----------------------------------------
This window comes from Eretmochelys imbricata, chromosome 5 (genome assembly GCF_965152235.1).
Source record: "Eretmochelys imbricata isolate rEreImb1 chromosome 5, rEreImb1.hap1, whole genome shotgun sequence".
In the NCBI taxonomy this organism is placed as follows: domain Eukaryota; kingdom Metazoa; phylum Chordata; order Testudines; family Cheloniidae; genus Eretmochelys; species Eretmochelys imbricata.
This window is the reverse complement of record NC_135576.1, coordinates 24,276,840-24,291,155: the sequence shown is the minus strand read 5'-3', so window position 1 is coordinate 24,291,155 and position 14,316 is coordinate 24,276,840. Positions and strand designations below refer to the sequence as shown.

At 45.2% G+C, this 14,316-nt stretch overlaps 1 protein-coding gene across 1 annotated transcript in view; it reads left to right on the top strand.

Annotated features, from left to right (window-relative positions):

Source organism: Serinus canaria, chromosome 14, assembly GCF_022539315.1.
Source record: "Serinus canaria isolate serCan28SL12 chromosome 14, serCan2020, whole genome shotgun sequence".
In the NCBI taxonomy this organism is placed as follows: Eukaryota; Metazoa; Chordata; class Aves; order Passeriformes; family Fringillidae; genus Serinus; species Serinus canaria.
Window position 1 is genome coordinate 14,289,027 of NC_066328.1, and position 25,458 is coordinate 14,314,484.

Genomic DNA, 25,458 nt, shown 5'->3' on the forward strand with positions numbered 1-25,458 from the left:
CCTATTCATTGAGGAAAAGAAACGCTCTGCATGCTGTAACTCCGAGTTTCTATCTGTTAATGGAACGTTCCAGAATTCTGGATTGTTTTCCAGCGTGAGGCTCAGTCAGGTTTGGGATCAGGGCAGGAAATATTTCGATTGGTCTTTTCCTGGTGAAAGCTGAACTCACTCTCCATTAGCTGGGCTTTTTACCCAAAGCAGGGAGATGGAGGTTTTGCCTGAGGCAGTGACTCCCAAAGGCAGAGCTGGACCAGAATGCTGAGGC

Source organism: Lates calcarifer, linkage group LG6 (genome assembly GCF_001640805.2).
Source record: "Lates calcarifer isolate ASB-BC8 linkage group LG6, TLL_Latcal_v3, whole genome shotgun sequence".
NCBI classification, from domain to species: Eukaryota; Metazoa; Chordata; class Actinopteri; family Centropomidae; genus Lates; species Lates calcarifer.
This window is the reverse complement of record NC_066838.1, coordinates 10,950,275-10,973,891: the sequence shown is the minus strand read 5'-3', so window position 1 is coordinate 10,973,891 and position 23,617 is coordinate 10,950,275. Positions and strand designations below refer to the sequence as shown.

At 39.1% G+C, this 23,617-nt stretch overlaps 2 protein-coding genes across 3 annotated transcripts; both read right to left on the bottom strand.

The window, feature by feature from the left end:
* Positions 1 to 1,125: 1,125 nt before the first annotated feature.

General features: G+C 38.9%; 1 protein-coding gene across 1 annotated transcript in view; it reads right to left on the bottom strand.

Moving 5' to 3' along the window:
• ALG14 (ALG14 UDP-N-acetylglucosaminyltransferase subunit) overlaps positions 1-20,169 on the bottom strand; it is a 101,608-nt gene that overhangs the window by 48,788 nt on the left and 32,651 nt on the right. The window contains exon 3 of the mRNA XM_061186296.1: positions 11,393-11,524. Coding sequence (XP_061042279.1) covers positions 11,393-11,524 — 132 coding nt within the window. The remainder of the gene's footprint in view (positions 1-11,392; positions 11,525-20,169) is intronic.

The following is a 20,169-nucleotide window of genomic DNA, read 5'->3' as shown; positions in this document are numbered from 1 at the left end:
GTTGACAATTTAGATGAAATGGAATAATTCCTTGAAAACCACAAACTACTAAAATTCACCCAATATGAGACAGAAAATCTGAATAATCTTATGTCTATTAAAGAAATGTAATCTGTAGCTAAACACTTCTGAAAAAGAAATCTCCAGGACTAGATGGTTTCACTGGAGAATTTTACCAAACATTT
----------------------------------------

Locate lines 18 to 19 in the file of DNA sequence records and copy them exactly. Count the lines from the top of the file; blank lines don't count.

The window, feature by feature from the left end:
* Positions 1 to 1,125: 1,125 nt before the first annotated feature.